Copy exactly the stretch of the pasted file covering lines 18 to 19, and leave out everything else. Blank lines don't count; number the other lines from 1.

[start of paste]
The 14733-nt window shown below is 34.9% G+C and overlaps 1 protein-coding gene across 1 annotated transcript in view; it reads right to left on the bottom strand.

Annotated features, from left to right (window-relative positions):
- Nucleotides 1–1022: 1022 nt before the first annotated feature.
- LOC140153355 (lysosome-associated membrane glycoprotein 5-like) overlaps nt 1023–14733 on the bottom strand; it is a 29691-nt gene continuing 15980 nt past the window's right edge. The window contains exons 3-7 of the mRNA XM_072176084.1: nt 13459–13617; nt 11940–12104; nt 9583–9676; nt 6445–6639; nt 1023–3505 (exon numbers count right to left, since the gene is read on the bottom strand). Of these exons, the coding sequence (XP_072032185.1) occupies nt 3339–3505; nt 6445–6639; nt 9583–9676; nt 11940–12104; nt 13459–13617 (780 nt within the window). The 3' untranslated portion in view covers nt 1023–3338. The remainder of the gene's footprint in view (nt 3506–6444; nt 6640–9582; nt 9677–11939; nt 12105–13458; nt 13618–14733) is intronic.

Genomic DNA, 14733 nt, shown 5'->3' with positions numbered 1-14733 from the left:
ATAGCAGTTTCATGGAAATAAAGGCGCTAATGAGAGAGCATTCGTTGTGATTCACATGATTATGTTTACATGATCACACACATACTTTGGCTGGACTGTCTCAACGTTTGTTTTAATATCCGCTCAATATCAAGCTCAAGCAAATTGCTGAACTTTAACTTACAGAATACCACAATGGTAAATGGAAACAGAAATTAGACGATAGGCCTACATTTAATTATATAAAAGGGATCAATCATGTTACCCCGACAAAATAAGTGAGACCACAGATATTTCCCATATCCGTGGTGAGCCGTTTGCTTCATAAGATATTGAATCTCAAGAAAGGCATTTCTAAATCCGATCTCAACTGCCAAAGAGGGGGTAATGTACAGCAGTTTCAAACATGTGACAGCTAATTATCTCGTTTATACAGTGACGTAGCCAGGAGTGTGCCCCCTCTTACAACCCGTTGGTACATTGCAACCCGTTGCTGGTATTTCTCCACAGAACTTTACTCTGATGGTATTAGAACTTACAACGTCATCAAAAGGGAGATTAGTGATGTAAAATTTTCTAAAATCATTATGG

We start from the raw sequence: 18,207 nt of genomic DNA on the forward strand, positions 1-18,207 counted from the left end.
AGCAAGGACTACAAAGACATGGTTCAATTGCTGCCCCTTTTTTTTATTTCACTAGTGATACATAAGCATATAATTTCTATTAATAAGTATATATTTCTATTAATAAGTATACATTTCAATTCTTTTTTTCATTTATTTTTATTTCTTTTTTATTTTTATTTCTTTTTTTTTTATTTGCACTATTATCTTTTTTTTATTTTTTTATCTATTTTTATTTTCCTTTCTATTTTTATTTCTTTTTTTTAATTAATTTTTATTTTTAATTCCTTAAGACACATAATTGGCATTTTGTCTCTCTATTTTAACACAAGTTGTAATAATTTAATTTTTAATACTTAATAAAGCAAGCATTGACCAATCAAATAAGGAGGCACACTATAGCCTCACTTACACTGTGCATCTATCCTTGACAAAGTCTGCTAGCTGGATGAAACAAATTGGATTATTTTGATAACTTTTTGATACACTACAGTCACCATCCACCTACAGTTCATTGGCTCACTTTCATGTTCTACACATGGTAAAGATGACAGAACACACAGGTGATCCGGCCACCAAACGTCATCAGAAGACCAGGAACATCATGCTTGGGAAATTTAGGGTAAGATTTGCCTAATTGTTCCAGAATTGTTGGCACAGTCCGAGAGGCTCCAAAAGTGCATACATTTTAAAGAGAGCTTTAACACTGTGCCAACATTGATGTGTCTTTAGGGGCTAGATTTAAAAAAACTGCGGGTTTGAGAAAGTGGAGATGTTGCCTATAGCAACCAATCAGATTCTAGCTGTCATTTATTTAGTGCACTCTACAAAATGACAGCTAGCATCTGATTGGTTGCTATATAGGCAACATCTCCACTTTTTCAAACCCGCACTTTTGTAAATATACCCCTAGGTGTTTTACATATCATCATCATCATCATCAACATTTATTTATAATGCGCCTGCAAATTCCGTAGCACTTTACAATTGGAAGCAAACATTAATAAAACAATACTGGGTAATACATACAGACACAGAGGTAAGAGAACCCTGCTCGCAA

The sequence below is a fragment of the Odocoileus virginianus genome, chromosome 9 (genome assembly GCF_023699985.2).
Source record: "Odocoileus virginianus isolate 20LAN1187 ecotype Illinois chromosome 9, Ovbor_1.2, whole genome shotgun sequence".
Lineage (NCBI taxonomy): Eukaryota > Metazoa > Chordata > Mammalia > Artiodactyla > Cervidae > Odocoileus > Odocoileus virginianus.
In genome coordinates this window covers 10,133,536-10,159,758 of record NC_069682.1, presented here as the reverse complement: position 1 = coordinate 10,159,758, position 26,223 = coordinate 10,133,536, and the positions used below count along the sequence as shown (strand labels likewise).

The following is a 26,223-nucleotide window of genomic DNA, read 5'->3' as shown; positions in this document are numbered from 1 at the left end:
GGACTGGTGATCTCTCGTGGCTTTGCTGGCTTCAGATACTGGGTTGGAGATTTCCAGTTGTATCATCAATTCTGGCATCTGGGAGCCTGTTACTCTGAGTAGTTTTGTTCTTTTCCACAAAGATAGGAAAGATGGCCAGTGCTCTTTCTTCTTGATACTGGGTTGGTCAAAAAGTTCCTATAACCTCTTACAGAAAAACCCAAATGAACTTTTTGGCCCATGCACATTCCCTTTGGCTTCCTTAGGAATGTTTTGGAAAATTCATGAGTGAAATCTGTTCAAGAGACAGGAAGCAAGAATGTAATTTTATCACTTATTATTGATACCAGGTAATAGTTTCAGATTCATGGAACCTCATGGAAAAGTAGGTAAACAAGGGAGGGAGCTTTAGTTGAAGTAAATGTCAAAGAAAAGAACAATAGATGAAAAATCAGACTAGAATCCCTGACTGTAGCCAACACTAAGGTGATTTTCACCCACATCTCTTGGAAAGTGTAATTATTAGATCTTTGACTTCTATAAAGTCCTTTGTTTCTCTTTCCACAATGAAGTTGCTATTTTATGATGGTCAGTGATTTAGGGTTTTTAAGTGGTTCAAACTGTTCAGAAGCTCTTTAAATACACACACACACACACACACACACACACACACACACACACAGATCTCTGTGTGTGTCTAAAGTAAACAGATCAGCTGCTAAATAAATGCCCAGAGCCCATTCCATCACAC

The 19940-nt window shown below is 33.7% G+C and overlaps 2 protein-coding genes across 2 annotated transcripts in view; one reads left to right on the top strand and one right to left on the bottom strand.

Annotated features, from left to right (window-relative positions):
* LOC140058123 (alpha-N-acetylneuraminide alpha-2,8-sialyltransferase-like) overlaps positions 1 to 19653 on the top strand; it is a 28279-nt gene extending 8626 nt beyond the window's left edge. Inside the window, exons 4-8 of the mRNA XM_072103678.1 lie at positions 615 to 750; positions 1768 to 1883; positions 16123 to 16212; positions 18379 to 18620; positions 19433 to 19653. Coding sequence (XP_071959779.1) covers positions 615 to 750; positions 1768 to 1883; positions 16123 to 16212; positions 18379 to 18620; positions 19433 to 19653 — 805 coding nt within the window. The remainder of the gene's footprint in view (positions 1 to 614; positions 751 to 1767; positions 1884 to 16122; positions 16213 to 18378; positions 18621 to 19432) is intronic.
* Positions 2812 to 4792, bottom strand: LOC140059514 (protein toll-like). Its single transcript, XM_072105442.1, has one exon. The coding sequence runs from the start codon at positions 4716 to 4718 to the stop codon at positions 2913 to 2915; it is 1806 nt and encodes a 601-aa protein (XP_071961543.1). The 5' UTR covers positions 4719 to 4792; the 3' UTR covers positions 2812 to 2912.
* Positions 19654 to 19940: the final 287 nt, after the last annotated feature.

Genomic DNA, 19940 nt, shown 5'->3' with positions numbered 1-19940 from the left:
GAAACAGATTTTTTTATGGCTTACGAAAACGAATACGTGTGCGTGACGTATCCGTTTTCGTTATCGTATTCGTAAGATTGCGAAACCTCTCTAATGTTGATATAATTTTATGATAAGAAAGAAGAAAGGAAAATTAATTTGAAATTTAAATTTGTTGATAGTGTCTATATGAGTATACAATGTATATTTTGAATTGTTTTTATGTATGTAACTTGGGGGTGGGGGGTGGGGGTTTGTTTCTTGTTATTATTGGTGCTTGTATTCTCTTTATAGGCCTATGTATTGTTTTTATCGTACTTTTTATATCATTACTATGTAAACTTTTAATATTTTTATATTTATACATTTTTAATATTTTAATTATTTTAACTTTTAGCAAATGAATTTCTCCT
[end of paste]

* Positions 2812 to 4792, bottom strand: LOC140059514 (protein toll-like). Its single transcript, XM_072105442.1, has one exon. The coding sequence runs from the start codon at positions 4716 to 4718 to the stop codon at positions 2913 to 2915; it is 1806 nt and encodes a 601-aa protein (XP_071961543.1). The 5' UTR covers positions 4719 to 4792; the 3' UTR covers positions 2812 to 2912.
* Positions 19654 to 19940: the final 287 nt, after the last annotated feature.